Council takes steps to protect town’s drinking water

By Karen Fallon

Council was informed at its recent meeting that a by-law is needed to protect the town’s portable water system from cross contamination.

“The Ministry of the Environment has been consistently alerting municipalities to the risk of failing to implement the cross connection control program,” said David Gibson, appointed building official for the town.

After conducting an audit of the town’s water supply, says Gibson, the MOE has indicated that Amherstburg does not have a comprehensive cross connection control program.

Over the past year, Gibson a certified cross-connection control specialist from Preview Inspections and Consulting, has been conducting a check of municipal buildings to ensure that the town’s drinking water wasn’t subject to contamination via cross connection.

“A cross connection is a connection between the municipal drinking water system and any sort of possible contamination,” explained Gibson.  “In 2005 detergent from a car wash was pumped into the municipal drinking system in Stratford Ontario…the cost to the municipality was in excess of $100,000.”

The inspection has resulted in 87 back flow prevention devices being installed in municipal buildings.   The total cost of these new installations to the town is tagged at $27,965.00.

The program, says Gibson, should be extended to include commercial and industrial properties throughout the municipality to ensure that existing facilities have the proper devices installed to protect the water supply from cross contamination.

Residential properties would not be subject to this type of inspection.

There are a number of back flow preventers within residential property, says Gibson.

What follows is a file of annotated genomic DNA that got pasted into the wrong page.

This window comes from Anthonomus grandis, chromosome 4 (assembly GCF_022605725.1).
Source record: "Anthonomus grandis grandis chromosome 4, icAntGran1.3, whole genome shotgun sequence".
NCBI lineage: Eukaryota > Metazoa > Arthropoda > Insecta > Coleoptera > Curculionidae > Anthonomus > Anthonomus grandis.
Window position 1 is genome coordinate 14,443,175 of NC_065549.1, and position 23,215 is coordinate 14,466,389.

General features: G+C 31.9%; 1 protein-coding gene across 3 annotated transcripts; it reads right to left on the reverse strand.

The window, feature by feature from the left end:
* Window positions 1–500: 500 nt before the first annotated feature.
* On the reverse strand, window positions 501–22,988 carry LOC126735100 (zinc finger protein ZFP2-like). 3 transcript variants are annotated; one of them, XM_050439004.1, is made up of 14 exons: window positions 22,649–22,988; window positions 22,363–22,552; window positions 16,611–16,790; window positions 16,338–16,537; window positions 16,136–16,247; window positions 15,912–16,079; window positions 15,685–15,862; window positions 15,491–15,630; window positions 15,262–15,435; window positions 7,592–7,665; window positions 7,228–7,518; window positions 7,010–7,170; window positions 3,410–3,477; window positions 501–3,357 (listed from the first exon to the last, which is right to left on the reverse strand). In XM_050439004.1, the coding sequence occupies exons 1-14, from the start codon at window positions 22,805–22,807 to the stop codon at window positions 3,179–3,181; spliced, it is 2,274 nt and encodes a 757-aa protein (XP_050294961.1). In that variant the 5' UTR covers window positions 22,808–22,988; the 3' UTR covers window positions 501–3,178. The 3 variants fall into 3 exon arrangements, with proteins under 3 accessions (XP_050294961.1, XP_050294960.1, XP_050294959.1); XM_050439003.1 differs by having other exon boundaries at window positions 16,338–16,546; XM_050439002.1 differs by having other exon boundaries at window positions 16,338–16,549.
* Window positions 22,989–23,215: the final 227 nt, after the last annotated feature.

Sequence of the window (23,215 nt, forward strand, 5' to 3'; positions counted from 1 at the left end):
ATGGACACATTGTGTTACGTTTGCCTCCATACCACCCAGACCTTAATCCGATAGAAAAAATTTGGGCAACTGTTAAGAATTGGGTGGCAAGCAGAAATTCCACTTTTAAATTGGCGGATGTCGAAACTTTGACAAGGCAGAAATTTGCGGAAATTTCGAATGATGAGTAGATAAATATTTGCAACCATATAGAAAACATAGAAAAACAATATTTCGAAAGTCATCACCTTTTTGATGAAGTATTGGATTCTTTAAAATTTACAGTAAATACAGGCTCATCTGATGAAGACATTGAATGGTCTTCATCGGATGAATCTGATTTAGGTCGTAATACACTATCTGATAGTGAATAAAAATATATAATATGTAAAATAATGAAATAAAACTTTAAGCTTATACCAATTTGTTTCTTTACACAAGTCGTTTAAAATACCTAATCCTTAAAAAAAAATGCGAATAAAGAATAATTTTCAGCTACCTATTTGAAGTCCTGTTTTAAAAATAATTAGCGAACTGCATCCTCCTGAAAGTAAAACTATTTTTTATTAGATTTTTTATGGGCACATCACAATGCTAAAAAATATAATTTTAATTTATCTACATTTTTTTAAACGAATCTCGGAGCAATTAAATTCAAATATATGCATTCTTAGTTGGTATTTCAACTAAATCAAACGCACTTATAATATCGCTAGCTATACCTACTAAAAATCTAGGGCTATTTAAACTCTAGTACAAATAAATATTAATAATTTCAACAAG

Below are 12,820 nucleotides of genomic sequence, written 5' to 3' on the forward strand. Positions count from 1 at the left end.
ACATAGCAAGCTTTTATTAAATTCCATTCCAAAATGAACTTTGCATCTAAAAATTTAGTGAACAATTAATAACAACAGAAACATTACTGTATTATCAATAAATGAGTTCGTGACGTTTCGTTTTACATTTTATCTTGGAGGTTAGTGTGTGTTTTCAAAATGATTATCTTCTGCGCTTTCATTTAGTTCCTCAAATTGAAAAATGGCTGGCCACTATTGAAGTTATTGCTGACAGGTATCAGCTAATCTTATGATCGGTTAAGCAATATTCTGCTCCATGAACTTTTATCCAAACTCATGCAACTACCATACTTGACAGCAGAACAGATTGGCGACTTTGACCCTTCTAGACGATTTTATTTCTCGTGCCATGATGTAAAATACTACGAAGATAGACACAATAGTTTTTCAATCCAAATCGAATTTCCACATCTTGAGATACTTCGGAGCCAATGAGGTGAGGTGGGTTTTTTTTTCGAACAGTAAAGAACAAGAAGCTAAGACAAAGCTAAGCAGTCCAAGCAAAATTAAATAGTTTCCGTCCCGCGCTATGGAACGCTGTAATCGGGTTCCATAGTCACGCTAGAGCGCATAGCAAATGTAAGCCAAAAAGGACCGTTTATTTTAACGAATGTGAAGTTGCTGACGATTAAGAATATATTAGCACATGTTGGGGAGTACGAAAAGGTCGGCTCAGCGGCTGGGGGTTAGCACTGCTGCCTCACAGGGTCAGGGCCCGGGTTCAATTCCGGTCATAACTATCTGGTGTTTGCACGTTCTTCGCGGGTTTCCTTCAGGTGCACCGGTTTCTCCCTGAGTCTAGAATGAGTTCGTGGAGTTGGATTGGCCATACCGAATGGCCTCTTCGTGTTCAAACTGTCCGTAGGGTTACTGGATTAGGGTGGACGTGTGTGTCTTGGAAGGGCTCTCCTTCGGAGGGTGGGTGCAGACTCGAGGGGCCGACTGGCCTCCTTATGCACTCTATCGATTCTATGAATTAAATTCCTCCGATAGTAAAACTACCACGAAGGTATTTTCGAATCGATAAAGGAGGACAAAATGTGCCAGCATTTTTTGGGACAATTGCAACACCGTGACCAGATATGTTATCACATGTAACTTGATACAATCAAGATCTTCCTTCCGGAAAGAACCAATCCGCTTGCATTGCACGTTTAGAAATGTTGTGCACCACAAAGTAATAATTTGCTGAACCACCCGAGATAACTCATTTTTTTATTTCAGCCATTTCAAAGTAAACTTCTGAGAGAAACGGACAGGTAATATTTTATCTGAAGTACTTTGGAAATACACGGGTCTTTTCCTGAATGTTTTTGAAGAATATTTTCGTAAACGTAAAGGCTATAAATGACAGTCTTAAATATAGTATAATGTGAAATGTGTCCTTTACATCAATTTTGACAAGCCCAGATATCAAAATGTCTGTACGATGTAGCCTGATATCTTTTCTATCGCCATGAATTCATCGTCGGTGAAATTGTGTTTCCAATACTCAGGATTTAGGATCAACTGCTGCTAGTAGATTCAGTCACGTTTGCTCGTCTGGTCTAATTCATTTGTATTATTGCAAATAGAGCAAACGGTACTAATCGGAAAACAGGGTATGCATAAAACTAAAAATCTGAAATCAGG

“Our water meters themselves are backflow preventers,” he continued.

The town’s GIS records indicate that there are 342 commercial properties in the municipality. According to a report by Stephen Brown, the town’s chief building official, a survey of the plumbing systems in these buildings is required.

Brown indicates that new buildings are required under the Ontario Building Code to have back flow prevention devices initially installed. However, he notes, a bylaw is required to ensure the maintenance of the devices.

The proposed by-law before council, says Gibson, follows CSA standards and allows for protection that “more closely suits the risk each business poses to the water supply rather than a one-size-fits-all approach that tends to result in over kill and additional costs to property owners in many cases.”

This approach will require that each application for a business license and each building permit application be reviewed to determine whether or not additional protection is required due to a change in the use of that building.

Brown recommends that Gibson, as a contract inspector, conduct the cross-connection survey to: “Ensure that properties are brought into compliance with the CCC By-law and maintain the CCC program.”

Councillor Davies says “this is a real important program” as having clean drinking water is not always possible in other countries.

“We are very, very lucky to have a program that we can afford,” said Davies.

Brown notes that a draft web page on the town’s internet site has been set up to answer frequently asked questions regarding cross-connection control and to explain the purpose of the program.

Additionally, an e-mail address for submitting requests for information is being proposed as is a list of contractors certified to install and test backflow prevention devices.

“I think this is an excellent program, said councilor Robert Pillon. “I am glad to see we are dealing with it.”

Council agreed to hold a public meeting in respect to initiating the CCC program bylaw.

 

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